While high price pressure weighs heavy on machine builders' minds (46% said it is their primary hurdle), a notable 28% of respondents recognize that they are far more vulnerable to it if they don't quickly gain clear understanding of what customers' value.
The study also found that while almost all machine manufacturers have grand service ambitions -- 90% said that they plan to sell more services -- there is a wide and deep chasm between companies that have declared that they will develop service competencies and those that actually do it in a meaningful and profitable way. The chasm is so dramatic, in fact, that it clearly delineates market leaders and laggards. Those that find their way across the chasm dramatically outpace their peers in sales growth and return on sales and service market share capture. (See figure below.)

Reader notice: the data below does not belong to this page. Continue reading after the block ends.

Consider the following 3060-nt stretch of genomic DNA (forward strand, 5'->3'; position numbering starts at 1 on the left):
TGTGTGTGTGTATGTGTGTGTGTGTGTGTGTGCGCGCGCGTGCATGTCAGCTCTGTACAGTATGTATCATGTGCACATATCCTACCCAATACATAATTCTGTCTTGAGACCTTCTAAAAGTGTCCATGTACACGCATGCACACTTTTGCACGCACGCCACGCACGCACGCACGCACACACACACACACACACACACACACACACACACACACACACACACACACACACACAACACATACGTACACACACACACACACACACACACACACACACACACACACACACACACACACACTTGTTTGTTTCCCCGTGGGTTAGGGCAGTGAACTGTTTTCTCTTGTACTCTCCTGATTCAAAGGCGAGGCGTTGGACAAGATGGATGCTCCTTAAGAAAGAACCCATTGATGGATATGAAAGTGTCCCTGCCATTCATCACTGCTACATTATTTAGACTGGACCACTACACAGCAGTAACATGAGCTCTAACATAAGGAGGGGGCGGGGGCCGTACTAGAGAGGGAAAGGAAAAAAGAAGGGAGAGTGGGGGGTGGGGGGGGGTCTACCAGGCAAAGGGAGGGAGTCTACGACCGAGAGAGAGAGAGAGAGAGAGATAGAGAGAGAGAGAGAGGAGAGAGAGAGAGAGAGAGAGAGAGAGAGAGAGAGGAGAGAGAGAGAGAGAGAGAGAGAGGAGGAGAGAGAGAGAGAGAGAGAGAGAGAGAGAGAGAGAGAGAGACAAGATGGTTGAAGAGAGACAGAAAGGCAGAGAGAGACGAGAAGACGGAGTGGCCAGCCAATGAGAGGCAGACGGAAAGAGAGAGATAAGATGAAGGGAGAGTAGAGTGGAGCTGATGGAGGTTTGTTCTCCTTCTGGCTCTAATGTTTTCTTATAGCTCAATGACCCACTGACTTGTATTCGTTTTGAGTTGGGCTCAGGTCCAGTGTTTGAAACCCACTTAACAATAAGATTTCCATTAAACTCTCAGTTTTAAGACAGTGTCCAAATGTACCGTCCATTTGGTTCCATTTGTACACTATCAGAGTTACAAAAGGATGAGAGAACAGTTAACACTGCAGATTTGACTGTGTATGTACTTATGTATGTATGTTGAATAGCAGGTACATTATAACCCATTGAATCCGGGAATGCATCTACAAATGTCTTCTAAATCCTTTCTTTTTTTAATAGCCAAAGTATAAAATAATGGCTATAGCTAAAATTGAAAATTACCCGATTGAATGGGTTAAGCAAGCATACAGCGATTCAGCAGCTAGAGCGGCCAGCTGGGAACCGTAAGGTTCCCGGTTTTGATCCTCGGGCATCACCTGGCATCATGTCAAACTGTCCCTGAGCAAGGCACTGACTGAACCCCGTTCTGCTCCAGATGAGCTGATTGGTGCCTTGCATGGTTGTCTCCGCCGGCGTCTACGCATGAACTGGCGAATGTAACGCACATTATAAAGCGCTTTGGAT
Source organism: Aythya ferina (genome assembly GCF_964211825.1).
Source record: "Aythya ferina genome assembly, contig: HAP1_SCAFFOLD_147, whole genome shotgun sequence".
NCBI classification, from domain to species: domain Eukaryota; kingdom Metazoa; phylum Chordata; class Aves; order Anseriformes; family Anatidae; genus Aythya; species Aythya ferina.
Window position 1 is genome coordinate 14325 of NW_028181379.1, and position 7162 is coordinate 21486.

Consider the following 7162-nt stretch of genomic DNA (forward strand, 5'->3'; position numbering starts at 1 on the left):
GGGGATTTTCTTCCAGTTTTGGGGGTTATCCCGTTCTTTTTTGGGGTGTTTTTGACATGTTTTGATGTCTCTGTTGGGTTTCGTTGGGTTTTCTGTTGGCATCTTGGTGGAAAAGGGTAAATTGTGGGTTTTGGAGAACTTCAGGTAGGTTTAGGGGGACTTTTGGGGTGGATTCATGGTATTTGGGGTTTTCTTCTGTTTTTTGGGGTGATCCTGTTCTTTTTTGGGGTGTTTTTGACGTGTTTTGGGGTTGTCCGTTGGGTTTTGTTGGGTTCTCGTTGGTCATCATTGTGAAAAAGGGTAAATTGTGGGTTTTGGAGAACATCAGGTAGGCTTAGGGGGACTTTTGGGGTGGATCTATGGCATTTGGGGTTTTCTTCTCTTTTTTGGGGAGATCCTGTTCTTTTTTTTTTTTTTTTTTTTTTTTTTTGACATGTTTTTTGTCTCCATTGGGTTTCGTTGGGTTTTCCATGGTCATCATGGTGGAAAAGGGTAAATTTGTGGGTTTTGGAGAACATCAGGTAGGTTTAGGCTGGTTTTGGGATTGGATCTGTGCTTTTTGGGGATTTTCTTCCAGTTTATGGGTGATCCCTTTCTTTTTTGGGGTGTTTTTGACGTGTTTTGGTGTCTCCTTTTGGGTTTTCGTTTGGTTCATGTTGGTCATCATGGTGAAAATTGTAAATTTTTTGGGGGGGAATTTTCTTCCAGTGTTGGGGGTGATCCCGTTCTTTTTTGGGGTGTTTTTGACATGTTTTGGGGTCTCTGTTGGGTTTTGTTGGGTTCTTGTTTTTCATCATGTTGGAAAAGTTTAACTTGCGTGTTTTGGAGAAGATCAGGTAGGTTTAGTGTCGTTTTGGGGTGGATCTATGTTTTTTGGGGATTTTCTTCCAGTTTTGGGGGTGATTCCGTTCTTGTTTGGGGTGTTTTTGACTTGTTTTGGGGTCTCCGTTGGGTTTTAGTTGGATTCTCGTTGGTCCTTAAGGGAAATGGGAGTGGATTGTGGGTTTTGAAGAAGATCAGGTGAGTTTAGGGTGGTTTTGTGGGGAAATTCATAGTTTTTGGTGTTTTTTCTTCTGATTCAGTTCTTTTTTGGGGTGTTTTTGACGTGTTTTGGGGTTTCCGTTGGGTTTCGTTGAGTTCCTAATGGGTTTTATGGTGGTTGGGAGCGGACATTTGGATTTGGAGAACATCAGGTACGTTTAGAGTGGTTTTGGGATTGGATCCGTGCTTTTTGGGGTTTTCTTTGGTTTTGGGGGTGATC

Why So Difficult?
Machine companies that hope to transition to services face a myriad of pitfalls and missed opportunities:
Launching An Incomplete Service Offer
- Machine OEMs often assume that they understand the scope of a customer's service needs, so the resulting service offer falls short of customers' objectives. Frequently, these contracts are "in-sourced" once the initial term, and the cost-out efforts are complete.
Overdependence On Technology/ Under-Developed Process
- A newcomer to the services business often overestimates the impact that technologies may have on service delivery and underestimates the service infrastructure and human resources actually required to create an effective and cost efficient offer.
Insufficient Competitive/Alternative Understanding